Rite of passage

As a teenager (many moons ago), I distinctly remember the Pan series of Horror stories. All with distinctive and extremely creepy covers, they were a bit of a rite of passage for the devoted reader. Pan even had a sort of entree to the series, via the Armada series of ghost stories for children edited by the brilliant Mary Danby. Some of the stories were every bit as eerie as the "grown-up" series. I never owned one of the Pan books (my Mum would have had a fit), but they were surreptitiously borrowed and often read under the covers, where I scared myself silly.

Recently on a satellite channel showing old horror films, I came across one of the portmanteau horrors beloved of British film studios from the '50s to the '70s - Dr. Terror's House of Horrors, which was very much in the spirit of the Pan books of horror stories of the same era. So, a quick look on Amazon, and I discovered that the first volume had recently been reprinted. A holiday in France, alone in a tent up a mountain, in the middle of nowhere, in a roaring gale - the perfect place to read a book of horror stories. How could I resist?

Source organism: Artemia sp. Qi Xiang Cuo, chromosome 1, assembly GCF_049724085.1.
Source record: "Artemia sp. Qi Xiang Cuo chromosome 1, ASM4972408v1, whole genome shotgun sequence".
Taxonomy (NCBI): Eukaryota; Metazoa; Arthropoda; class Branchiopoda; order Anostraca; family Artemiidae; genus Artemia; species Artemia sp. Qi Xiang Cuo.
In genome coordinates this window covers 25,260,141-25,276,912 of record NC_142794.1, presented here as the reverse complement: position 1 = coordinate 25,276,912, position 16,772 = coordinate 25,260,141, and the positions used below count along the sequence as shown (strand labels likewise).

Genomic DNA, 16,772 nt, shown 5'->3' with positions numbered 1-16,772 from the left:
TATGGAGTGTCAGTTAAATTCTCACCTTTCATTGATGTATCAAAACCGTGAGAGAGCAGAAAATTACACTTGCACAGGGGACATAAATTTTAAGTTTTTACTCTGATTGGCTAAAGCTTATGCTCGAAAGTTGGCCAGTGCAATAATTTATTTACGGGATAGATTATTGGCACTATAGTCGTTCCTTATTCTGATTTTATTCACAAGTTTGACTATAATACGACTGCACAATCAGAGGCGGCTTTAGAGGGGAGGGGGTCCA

There are a generous 22 short stories included in this first volume. There are quite a few well known names among the authors, though not all are primarily known for their horror story writing - Muriel Spark, L.P. Hartley, Joan Aiken, and Nigel Kneale (pre-Quatermass Experiment).

Starting the book I was oddly disappointed. The Joan Aiken tale failed to move me at all, there was some mild creepiness in Submerged, The copper bowl was more nauseating than scary (though I've never been a fan of the slasher-horror), though, as I think is very typical of many a pot-boiler, the Pan anthology said as much about the period it was published in, and the wants and fears of its readers, as it did about the stories themselves. Was it any accident, for example, that just a few years into the Vietnam War, a central character should be Vietnamese, dangerous, and impossible to fight?

All this was interesting, but hardly did what a horror story was meant to do, i.e. scare the socks off you. And then I came to Jack Finney's exceptionally clever tale Contents of the dead man's pocket, in which an everyday situation becomes a tale of horror. Brilliantly done, and the only story that made me gasp out loud in sympathy with the central character. I also loved the time-travelling Flies by Anthony Vercoe, Bram Stoker's The Squaw (an interesting if dated tale), and The library by Hester Holland. Kneale's Mirror, Mirror is an unusual tale too, while Seabury Quinn's The house of horror must have influenced many a horror film, even, I suspect, The Rocky Horror Show.

I read these tales with a mixture of horror, and a good dollop of interest in the social context in which they were written. They were fascinating, and if some haven't stood the test of time, others are just as scary as the day they were written. Read, and prepare to be scared....


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